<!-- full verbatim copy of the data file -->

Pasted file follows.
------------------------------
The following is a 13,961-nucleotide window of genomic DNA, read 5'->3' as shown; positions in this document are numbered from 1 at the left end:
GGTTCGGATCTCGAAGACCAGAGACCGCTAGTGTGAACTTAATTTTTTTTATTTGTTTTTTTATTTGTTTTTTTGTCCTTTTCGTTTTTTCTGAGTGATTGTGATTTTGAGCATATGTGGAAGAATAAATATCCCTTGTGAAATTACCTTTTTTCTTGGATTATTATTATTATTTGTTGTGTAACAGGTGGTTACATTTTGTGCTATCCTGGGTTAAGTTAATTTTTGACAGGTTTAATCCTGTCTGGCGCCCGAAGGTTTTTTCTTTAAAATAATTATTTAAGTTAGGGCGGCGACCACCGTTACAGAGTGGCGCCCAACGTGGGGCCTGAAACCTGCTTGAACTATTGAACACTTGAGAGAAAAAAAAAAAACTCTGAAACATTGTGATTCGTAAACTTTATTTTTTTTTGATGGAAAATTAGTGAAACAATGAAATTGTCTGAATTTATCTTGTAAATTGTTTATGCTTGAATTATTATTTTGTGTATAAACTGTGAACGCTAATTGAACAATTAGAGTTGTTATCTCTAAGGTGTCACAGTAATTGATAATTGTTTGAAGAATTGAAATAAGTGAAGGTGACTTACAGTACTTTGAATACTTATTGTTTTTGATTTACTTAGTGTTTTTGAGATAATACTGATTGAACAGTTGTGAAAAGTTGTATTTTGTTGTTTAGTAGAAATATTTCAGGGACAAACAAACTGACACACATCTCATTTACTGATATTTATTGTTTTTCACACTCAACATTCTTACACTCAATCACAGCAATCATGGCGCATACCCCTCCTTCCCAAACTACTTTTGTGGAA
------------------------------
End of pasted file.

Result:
The following is a 13,961-nucleotide window of genomic DNA, read 5'->3' as shown; positions in this document are numbered from 1 at the left end:
GGTTCGGATCTCGAAGACCAGAGACCGCTAGTGTGAACTTAATTTTTTTTATTTGTTTTTTTATTTGTTTTTTTGTCCTTTTCGTTTTTTCTGAGTGATTGTGATTTTGAGCATATGTGGAAGAATAAATATCCCTTGTGAAATTACCTTTTTTCTTGGATTATTATTATTATTTGTTGTGTAACAGGTGGTTACATTTTGTGCTATCCTGGGTTAAGTTAATTTTTGACAGGTTTAATCCTGTCTGGCGCCCGAAGGTTTTTTCTTTAAAATAATTATTTAAGTTAGGGCGGCGACCACCGTTACAGAGTGGCGCCCAACGTGGGGCCTGAAACCTGCTTGAACTATTGAACACTTGAGAGAAAAAAAAAAAACTCTGAAACATTGTGATTCGTAAACTTTATTTTTTTTTGATGGAAAATTAGTGAAACAATGAAATTGTCTGAATTTATCTTGTAAATTGTTTATGCTTGAATTATTATTTTGTGTATAAACTGTGAACGCTAATTGAACAATTAGAGTTGTTATCTCTAAGGTGTCACAGTAATTGATAATTGTTTGAAGAATTGAAATAAGTGAAGGTGACTTACAGTACTTTGAATACTTATTGTTTTTGATTTACTTAGTGTTTTTGAGATAATACTGATTGAACAGTTGTGAAAAGTTGTATTTTGTTGTTTAGTAGAAATATTTCAGGGACAAACAAACTGACACACATCTCATTTACTGATATTTATTGTTTTTCACACTCAACATTCTTACACTCAATCACAGCAATCATGGCGCATACCCCTCCTTCCCAAACTACTTTTGTGGAA